what i’ve been reading in 2018

Like I did last year, and the year before, I’ve tried to capture the essence of each of the books I read this year in as few words as possible.

  1. The Mother Tongue: English and How It Got That Way (non-fiction, by Bill Bryson): how the English language developed, its future direction, and funny tidbits about swearing, spelling, and whatnot
  2. The Hate U Give (fiction, by Angie Thomas): at the age of 16, two of the protagonist’s best friends have been murdered, most recently in an unprovoked police shooting
  3. A Leg to Stand On (non-fiction, by Oliver Sacks): a neurologist injures his leg and experiences the feeling of limb loss and learning to walk again
  4. Kilmeny of the Orchard (fiction, by L.M. Montgomery): another charming story on Prince Edward Island
  5. The Member of the Wedding (fiction, by Carson McCullers): a peak into the mind of a girl on the cusp of becoming a teenager
  6. The Ecuador Reader (non-fiction, edited by Carlos de la Torre and Steve Striffler): a collection of essays about the history and culture of Ecuador
  7. Living Poor (non-fiction, by Moritz Thomsen): a forty-something Peace Corps volunteer lives in coastal Ecuador for several years in the 1960s, working on projects with the local villagers to alleviate their extreme poverty
  8. The Nest (fiction, by Cynthia D’Aprix Sweeney): a dysfunctional family of selfish adult siblings copes with a sudden change to their financial prospects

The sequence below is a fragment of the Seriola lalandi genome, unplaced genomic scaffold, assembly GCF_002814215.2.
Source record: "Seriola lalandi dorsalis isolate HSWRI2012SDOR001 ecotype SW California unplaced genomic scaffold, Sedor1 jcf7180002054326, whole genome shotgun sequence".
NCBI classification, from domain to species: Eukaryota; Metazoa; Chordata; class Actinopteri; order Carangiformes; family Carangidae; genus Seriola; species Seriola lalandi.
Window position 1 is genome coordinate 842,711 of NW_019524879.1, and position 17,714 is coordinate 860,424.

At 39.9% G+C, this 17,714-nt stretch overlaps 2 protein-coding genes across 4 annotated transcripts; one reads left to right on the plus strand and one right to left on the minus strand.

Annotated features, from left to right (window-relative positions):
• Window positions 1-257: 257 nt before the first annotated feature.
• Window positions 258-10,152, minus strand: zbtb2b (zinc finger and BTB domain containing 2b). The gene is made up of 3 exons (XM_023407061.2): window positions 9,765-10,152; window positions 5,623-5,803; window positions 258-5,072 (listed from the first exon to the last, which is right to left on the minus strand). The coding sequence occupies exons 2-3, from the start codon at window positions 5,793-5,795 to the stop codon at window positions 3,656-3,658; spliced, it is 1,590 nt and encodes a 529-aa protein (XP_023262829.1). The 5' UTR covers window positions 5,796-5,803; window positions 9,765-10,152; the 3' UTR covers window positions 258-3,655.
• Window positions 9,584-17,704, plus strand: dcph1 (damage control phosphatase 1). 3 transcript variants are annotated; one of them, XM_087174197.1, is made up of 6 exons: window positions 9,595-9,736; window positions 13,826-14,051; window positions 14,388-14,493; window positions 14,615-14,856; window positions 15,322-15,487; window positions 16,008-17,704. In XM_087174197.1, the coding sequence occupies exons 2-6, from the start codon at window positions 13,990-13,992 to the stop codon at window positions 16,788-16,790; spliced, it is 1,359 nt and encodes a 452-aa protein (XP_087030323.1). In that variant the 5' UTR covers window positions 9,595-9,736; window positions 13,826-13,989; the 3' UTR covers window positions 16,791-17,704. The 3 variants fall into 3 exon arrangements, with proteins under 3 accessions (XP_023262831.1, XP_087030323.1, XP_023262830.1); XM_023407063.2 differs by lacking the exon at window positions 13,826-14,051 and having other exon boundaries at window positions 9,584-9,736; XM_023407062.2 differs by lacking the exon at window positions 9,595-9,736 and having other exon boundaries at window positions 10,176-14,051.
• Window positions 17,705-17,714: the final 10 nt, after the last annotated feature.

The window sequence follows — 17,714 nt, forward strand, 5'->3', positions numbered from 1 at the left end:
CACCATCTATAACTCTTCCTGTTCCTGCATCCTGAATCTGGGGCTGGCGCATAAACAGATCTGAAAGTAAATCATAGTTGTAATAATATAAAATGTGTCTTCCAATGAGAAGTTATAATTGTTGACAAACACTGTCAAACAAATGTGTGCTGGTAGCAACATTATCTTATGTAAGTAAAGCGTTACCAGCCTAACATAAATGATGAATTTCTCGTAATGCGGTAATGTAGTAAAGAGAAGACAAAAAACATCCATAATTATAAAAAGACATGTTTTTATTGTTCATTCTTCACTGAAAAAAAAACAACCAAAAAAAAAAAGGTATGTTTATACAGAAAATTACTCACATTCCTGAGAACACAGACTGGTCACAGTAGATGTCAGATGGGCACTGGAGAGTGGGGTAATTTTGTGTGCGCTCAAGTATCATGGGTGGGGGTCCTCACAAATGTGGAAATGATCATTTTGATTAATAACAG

9. On Beauty (fiction, by Zadie Smith): conflict, romance, and friendship between various members of two families affects their college town community
  10. Notes from a Feminist Killjoy (non-fiction, by Erin Wunker): reflections on rape culture, friendship, motherhood, and how the “so-called joys of patriarchal culture” affect all of these things.
  11. My Heart and Other Black Holes (fiction, by Jasmine Warga): teenage suicide partners bond over their shared experiences with depression
  12. When You Reach Me (fiction, by Rebecca Stead): homage to A Wrinkle in Time involving a mysterious time traveler in New York City
  13. The Book Thief (fiction, by Markus Zusak): Death tells the story of small-town Germans, centered around one fascinatingly resilient girl, during World War II
  14. Shrill: Notes from a Loud Woman (non-fiction, by Lindy West): a truly laugh-out-loud funny take down of misogynists and fat shamers

Some books on deck for 2019 are A Place for Us: A Novel (by Fatima Farheen Mirza), Brown Girl Dreaming (by Jacqueline Woodson), and My Grandmother Asked Me to Tell You She’s Sorry (by Fredrik Backman). Do you have any book recommendations?

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